- Risk key
- MODERATELY LOW
- MODERATELY HIGH
Companies operating with the judiciary face high corruption risks. According to business executives, bribery often occurs in return for obtaining favorable court decisions (GCR 2015-2016). Four in ten Koreans perceive the judiciary as corrupt (GCB 2017). The judiciary is highly professional and formally independent, providing a check on the country’s strong presidential powers. However, the judiciary is not completely free from political pressure. Likewise, the prosecutors’ office is reportedly often misused for political purposes (BTI 2016).
Businesses do not believe the legal framework to be efficient enough when it comes to settling disputes and challenging regulations (GCR 2016-2017). Even though commercial disputes can be adjudicated in a civil court, foreign companies do not perceive this method as a practical means to resolve disputes (ICS 2016). In addition, foreign court judgments are not enforceable in South Korea (ICS 2016). Enforcing contracts takes an average of 290 days, which is much lower than the average for OECD high-income countries (DB 2017).
Businesses are unlikely to encounter corruption when dealing with police in South Korea. Effective mechanisms are in place to investigate and punish police corruption and, according to the Korean National Police Agency, there were no reports of police impunity during the year (HRR 2016). However, four in ten Koreans believe that most or all of the police are corrupt (GCB 2017). Companies believe that the police performs well in terms of their reliably in protecting businesses from crime (GCR 2016-2017). In addition, companies perceive the costs of crime and violence to be fairly low (GCR 2016-2017).
Businesses contend with low to moderate corruption risks when dealing with South Korea’s public services sector. Companies do not find bribery to be widespread when applying for public utilities (GCR 2015-2016). However, the Korean regulatory environment poses a significant challenge for foreign and domestic investors, and laws and regulations are often framed in general terms and are subject to differing interpretations by government officials (ICS 2016). Businesses rank policy instability as the premier problem for doing business; inefficient government bureaucracy is cited as the second most problematic factor (GCR 2016-2017).
Corruption is rare within South Korea’s land administration. Private property rights are enshrined in the Korean Constitution and are generally well protected (BTI 2016). There is very little chance of expropriation taking place; however, legal proceedings concerning contractual issues can be time-consuming (BTI 2016). Foreigners are permitted to acquire land under the Foreigner’s Land Acquisition Act, but reciprocity between Korea and the foreign national’s country is a precondition for foreign real estate purchases. Expropriations of private property can only take place when it is non-discriminatory, for public purposes, follows due process, and takes place with prompt and adequate compensation (ICS 2016). Registering a property involves seven procedures, but only takes five days; just a fourth of the average time in takes in OECD high-income countries (DB 2017).
In April 2015, the prime minister of South Korea, Lee Wan-Koo, resigned after being named in connection with a large-scale corruption scandal in which the head of a construction company allegedly made political donations to high-ranking government officials in return for support in obtaining government loans (ABC News, Apr. 2015). Lee Wan-Koo was found guilty of taking the bribe in January 2016 and received a suspended sentence of eight months of imprisonment (New York Times, Jan. 2016).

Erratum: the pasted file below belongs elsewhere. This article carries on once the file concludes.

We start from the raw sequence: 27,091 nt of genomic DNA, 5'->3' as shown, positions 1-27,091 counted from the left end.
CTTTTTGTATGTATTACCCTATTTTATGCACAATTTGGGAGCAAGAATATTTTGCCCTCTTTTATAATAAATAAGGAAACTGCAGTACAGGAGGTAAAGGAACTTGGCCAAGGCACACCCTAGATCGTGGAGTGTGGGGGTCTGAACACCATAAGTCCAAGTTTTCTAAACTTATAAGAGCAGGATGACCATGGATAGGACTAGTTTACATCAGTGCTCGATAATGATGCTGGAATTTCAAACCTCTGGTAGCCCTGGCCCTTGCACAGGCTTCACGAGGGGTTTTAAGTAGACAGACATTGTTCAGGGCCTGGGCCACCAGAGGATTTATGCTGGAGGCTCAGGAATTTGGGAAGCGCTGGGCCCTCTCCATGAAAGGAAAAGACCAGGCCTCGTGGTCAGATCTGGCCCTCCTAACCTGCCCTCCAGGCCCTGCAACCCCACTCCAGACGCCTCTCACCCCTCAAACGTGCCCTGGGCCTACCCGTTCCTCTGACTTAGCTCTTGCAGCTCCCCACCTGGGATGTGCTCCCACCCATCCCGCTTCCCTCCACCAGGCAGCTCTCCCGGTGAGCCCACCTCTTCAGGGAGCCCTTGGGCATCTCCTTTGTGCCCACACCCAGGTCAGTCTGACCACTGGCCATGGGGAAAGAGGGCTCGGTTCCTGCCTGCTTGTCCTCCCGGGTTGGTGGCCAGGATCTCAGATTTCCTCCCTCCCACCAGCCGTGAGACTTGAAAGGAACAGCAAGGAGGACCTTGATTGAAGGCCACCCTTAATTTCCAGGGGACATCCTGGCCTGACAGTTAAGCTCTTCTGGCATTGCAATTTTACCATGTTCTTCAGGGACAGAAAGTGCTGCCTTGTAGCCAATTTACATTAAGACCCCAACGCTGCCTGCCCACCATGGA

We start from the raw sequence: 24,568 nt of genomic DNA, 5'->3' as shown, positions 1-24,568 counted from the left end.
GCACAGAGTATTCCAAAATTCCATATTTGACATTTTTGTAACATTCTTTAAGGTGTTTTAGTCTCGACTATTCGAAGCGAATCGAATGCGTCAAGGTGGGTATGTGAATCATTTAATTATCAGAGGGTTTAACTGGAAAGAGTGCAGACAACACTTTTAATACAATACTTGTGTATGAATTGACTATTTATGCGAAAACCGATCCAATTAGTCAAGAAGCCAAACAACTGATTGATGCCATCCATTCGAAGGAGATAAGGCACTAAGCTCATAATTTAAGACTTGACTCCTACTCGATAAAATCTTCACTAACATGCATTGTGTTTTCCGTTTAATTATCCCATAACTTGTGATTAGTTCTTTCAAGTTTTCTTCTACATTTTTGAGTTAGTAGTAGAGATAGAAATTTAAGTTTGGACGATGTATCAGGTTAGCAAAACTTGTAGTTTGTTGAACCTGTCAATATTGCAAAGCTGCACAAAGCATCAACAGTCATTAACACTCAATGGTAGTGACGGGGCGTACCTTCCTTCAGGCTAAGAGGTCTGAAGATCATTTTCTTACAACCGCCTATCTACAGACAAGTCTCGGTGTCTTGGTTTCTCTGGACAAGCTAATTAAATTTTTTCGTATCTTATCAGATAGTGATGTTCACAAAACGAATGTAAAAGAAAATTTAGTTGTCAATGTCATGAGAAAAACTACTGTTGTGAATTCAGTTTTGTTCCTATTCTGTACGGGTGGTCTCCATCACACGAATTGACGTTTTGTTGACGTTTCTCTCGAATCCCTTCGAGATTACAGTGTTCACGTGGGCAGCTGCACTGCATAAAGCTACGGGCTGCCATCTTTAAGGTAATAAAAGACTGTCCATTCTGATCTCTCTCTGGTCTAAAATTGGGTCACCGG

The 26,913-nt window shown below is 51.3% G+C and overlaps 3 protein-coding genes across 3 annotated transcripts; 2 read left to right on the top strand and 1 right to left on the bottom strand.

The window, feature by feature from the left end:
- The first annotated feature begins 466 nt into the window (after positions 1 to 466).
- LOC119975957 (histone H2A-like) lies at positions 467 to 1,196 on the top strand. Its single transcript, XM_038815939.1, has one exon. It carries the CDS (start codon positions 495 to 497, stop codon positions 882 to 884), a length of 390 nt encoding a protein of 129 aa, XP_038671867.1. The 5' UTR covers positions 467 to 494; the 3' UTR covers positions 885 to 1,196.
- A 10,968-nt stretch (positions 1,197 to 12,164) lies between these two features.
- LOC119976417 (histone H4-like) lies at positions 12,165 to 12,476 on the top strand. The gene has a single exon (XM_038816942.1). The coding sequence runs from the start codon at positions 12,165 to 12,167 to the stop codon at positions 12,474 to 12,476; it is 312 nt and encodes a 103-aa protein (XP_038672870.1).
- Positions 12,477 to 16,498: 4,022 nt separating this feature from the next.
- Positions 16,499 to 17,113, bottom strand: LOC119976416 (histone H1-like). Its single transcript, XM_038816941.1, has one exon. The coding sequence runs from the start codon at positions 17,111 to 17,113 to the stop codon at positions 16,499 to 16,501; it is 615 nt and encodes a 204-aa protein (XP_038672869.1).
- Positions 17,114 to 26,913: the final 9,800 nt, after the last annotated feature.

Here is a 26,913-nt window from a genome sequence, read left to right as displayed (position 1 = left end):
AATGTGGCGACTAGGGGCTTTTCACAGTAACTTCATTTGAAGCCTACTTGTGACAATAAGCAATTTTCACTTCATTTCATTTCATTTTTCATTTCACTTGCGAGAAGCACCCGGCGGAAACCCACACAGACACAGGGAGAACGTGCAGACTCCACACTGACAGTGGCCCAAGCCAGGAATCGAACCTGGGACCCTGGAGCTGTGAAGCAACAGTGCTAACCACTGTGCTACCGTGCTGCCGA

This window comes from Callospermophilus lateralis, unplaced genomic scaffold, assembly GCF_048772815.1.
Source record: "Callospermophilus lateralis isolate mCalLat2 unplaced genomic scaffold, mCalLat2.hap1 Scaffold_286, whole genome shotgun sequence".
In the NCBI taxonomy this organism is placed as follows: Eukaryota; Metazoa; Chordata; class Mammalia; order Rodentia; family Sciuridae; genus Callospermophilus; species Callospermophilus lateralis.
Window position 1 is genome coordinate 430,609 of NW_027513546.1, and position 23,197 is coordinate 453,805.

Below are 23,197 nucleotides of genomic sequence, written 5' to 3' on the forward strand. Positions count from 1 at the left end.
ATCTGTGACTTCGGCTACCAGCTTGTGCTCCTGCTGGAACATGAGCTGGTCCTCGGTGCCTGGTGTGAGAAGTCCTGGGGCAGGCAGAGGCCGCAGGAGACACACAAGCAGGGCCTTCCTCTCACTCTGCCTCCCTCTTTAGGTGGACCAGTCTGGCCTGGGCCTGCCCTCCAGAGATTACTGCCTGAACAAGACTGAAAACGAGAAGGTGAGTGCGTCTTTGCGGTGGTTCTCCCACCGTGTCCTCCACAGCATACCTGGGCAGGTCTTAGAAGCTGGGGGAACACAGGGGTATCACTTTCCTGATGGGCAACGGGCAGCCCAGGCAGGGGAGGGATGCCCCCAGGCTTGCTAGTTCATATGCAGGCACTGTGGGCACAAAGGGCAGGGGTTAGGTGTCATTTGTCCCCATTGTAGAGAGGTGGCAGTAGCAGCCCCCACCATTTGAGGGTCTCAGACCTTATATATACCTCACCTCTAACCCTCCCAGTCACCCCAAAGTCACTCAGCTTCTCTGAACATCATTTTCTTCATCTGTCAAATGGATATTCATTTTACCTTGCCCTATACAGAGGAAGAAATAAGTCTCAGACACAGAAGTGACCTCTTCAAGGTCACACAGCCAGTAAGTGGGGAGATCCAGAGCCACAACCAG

Corruption in the tax administration presents business with moderate risks. Bribes and irregular payments are sometimes exchanged in meetings with tax officials (GCR 2015-2016). Due to the complexity of Korean tax laws and the potential for misunderstanding provisions, foreign companies should consider hiring a local accounting company to file taxes (CCG 2017). Tax evasion among corporations is extensive; an example is a current investigation into Toyota Korea over a large tax evasion scheme (Yonhap News, Mar. 2017). In addition, investigations into tax matters are sometimes launched by high-ranking political figures to intimidate political opponents or other actors not toeing the line (BTI 2016). Family-controlled conglomerates, chaebols, dominate the economic sphere and receive lenient penalties for financial crimes such as tax evasion due to connections with government officials (ICS 2016; The Economist, Jan. 2017), and thus impeding fair competition.
In 2016, a corruption case involving the country’s fifth-largest conglomerate, Lotte, was unearthed. It is alleged that five family members behind the Lotte group have evaded a total of USD 76 million in taxes and embezzled USD 46 million of the company’s funds (BBC News, Oct. 2016). The trial commenced in March 2017 (BBC News, Mar. 2017).
Corruption levels are generally low in the border administration presenting companies exporting and importing across South Korea’s borders with low risks (GETR 2016). The country ranks among the best in the world in terms of trading across borders; Corruption is rarely cited as a problematic factor for importing and exporting and companies report efficient customs clearance procedures and high levels of transparency (DB 2017). Irregular payments and bribes are rare, but cannot be completely ruled out (DB 2017).
South Korea’s procurement sector carries a high risk of corruption. Companies report that public funds are sometimes diverted to companies, individuals or groups due to corruption, and that favoritism and bribery frequently occurs when deciding policies and contracts in South Korea (GCR 2016-2017). In the same vein, bribery and irregular payments are widespread in the process of obtaining public contracts and licenses (GCR 2015-2016). Transparency International has classified the corruption risk in Korea’s defense sector overall as moderate but warns of higher risks in public procurement procedures involving the defense sector (GDACI 2015). Public procurement regulations and announced tenders can be found at the Korean Government Procurement (PPS) website. Korea operates the Government e-Procurement System (GePS, in Korean), a one-stop shop for public procurement. The e-procurement system has led to savings amounting to USD 1.4 billion in the public sector and USD 6.6 billion in the private sector (OECD 2016). In addition, the time to process a bid has been reduced from 30 hours to 2 hours (OECD 2016). In one corruption case, eighteen construction companies that participated in the ‘Four Rivers Restoration Project’ were fined a total of KRW 111.5 billion for collusion in the bidding process (Korea Joongang Daily, Nov. 2014).